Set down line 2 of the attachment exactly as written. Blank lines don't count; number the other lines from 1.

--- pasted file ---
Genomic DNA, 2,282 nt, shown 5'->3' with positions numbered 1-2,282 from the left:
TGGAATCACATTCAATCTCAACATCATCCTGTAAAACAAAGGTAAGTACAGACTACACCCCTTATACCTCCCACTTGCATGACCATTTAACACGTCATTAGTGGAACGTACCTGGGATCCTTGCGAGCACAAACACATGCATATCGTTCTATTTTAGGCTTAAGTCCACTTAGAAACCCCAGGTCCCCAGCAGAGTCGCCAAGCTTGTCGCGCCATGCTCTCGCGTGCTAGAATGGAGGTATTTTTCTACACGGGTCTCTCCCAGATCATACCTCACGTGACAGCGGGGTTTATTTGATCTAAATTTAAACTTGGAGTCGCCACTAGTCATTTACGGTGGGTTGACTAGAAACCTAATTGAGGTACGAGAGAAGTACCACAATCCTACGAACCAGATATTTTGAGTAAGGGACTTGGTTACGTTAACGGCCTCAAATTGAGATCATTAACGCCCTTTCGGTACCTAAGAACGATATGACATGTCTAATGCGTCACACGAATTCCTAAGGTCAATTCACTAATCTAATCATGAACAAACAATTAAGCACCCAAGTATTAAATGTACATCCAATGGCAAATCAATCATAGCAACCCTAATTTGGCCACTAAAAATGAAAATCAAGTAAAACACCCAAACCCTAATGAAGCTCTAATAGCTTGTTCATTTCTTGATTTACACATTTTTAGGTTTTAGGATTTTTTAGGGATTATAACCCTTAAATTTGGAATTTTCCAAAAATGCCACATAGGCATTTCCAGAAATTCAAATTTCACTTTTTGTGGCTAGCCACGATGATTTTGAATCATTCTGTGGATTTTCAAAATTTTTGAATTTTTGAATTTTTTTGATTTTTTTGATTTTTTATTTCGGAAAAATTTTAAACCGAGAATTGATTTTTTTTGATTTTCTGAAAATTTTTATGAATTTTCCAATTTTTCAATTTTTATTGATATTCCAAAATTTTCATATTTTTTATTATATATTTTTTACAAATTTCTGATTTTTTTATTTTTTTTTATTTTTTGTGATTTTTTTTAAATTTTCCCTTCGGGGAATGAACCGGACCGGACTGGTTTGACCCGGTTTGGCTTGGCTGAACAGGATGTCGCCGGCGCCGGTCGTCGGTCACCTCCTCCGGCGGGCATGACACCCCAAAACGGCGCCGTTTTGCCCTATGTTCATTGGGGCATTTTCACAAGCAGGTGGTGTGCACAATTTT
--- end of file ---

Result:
TGGAATCACATTCAATCTCAACATCATCCTGTAAAACAAAGGTAAGTACAGACTACACCCCTTATACCTCCCACTTGCATGACCATTTAACACGTCATTAGTGGAACGTACCTGGGATCCTTGCGAGCACAAACACATGCATATCGTTCTATTTTAGGCTTAAGTCCACTTAGAAACCCCAGGTCCCCAGCAGAGTCGCCAAGCTTGTCGCGCCATGCTCTCGCGTGCTAGAATGGAGGTATTTTTCTACACGGGTCTCTCCCAGATCATACCTCACGTGACAGCGGGGTTTATTTGATCTAAATTTAAACTTGGAGTCGCCACTAGTCATTTACGGTGGGTTGACTAGAAACCTAATTGAGGTACGAGAGAAGTACCACAATCCTACGAACCAGATATTTTGAGTAAGGGACTTGGTTACGTTAACGGCCTCAAATTGAGATCATTAACGCCCTTTCGGTACCTAAGAACGATATGACATGTCTAATGCGTCACACGAATTCCTAAGGTCAATTCACTAATCTAATCATGAACAAACAATTAAGCACCCAAGTATTAAATGTACATCCAATGGCAAATCAATCATAGCAACCCTAATTTGGCCACTAAAAATGAAAATCAAGTAAAACACCCAAACCCTAATGAAGCTCTAATAGCTTGTTCATTTCTTGATTTACACATTTTTAGGTTTTAGGATTTTTTAGGGATTATAACCCTTAAATTTGGAATTTTCCAAAAATGCCACATAGGCATTTCCAGAAATTCAAATTTCACTTTTTGTGGCTAGCCACGATGATTTTGAATCATTCTGTGGATTTTCAAAATTTTTGAATTTTTGAATTTTTTTGATTTTTTTGATTTTTTATTTCGGAAAAATTTTAAACCGAGAATTGATTTTTTTTGATTTTCTGAAAATTTTTATGAATTTTCCAATTTTTCAATTTTTATTGATATTCCAAAATTTTCATATTTTTTATTATATATTTTTTACAAATTTCTGATTTTTTTATTTTTTTTTATTTTTTGTGATTTTTTTTAAATTTTCCCTTCGGGGAATGAACCGGACCGGACTGGTTTGACCCGGTTTGGCTTGGCTGAACAGGATGTCGCCGGCGCCGGTCGTCGGTCACCTCCTCCGGCGGGCATGACACCCCAAAACGGCGCCGTTTTGCCCTATGTTCATTGGGGCATTTTCACAAGCAGGTGGTGTGCACAATTTT